The following maps capture this disparity. Significant marine biodiversity richness surrounds low- or middle-income countries' ocean territories, but most of the patent applications and publications on the ocean genome come from high-income countries.

There is a clear and critical need to ensure that the ocean genome is used in a sustainable, fair and equitable manner. As this field evolves, governments, researchers and companies need to ensure that low- or middle-income countries benefit from their own marine genetic diversity, and that wealthier countries don't unfairly exploit these resources. Many of these questions are currently under discussion in UN negotiations and through the Convention on Biological Diversity.

5 Ways to Protect and Share the Ocean Genome

The research papers identified several opportunities for action to protect the ocean genome's diversity and support the equitable distribution of current and potential benefits from its use.

1. Protect marine genetic diversity as part of ocean conservation measures.

This hinges on protecting at least 30% of the ocean by implementing fully or highly protected marine protected areas. These actions should consider local community rights and access, and ensure local people's involvement in decision-making.

2. Support greater equity in research and commercialization.

For example, marine biodiscovery collaborations should be based on equitable research partnerships, ensuring the inclusion of scientists from low- and middle-income countries and research institutions. Partners should transfer technology, allocate fair budgets and develop marine scientific capacity for all parties in these collaborations. Funders should provide incentives for research targeted toward important but underfunded societal problems such as environmental remediation and diseases afflicting developing countries. Governments should also create benefit-sharing mechanisms and agreements when conducting research and commercial activities in other countries' waters.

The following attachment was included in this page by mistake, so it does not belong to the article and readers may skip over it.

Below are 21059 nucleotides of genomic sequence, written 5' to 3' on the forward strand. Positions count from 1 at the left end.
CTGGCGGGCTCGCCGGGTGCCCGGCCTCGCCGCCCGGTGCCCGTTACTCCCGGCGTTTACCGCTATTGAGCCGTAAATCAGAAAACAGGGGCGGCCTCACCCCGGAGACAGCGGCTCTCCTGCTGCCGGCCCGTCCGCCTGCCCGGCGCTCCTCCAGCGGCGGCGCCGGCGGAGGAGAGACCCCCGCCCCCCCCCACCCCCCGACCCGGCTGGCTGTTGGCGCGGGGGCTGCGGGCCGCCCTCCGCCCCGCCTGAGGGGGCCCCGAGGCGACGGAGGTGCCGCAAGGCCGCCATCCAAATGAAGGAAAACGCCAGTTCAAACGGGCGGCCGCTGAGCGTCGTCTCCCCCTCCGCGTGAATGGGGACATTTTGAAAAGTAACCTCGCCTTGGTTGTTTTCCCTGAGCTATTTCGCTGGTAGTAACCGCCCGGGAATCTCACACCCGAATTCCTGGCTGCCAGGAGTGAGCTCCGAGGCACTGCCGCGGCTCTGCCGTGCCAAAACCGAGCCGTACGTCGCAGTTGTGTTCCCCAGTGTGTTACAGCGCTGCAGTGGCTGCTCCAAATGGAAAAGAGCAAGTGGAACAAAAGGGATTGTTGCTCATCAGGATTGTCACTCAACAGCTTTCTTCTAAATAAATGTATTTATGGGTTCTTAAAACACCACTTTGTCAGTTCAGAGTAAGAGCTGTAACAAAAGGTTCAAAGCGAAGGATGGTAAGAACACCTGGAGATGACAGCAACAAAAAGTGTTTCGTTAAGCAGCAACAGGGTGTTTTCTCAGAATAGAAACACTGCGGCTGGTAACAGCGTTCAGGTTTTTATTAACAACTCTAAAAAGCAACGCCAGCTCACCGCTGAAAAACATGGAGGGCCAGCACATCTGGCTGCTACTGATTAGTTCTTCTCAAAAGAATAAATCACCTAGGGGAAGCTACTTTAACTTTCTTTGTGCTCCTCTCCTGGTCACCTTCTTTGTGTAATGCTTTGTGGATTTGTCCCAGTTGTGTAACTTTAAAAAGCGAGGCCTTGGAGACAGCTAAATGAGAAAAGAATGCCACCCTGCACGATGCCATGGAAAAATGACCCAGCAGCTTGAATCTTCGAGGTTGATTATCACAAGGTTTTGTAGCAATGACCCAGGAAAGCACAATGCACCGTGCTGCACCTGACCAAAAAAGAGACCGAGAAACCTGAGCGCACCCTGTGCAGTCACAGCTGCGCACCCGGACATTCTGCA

3. Ensure that intellectual property norms support a sustainable and equitable ocean economy.

Governments should balance intellectual property right incentives with the sharing of technologies between their producers and users. Once granted, reasonable limitations to the exercise of intellectual property rights must be applied. Measures such as non-exclusive licensing, affordability of patented technologies and broad research use exceptions can enable access to and transfer of technology, and enhance global research capacity. Additionally, these kinds of measures can be better implemented if information about the biological and geographic origins of genetic material is shared transparently across all associated commercial and noncommercial activities.

4. Assess the risks and benefits of new marine genetic technologies and practices.

For example, this applies to the use of molecular engineering technologies in the ocean, and the creation of genetically modified marine organisms. Assessing these risks requires the initiation of an international deliberative process, involving stakeholders from all sectors, to develop principles for whether and how genetic technologies should be used in the marine environment and to debate the merits of different approaches.

5. Increase financial and political support to improve knowledge of the ocean genome.

This would include philanthropy organizations playing a more coordinated role to provide infrastructure and funding for marine science, and supporting initiatives that promote joint investigation and ownership of science by and for low-income countries and marginalized groups.


Many countries with high marine biodiversity don't have the resources to research and benefit from the ocean genome. Photo by Kevin Lino/NOAA.
Many countries with high marine biodiversity don't have the resources to research and benefit from the ocean genome. Photo by Kevin Lino/NOAA.

For in-depth analysis of current equity trends in the ocean and opportunities for conservation and sustainable use of the ocean genome, read the Ocean Panel's blue papers on Ocean Equity and the Ocean Genome.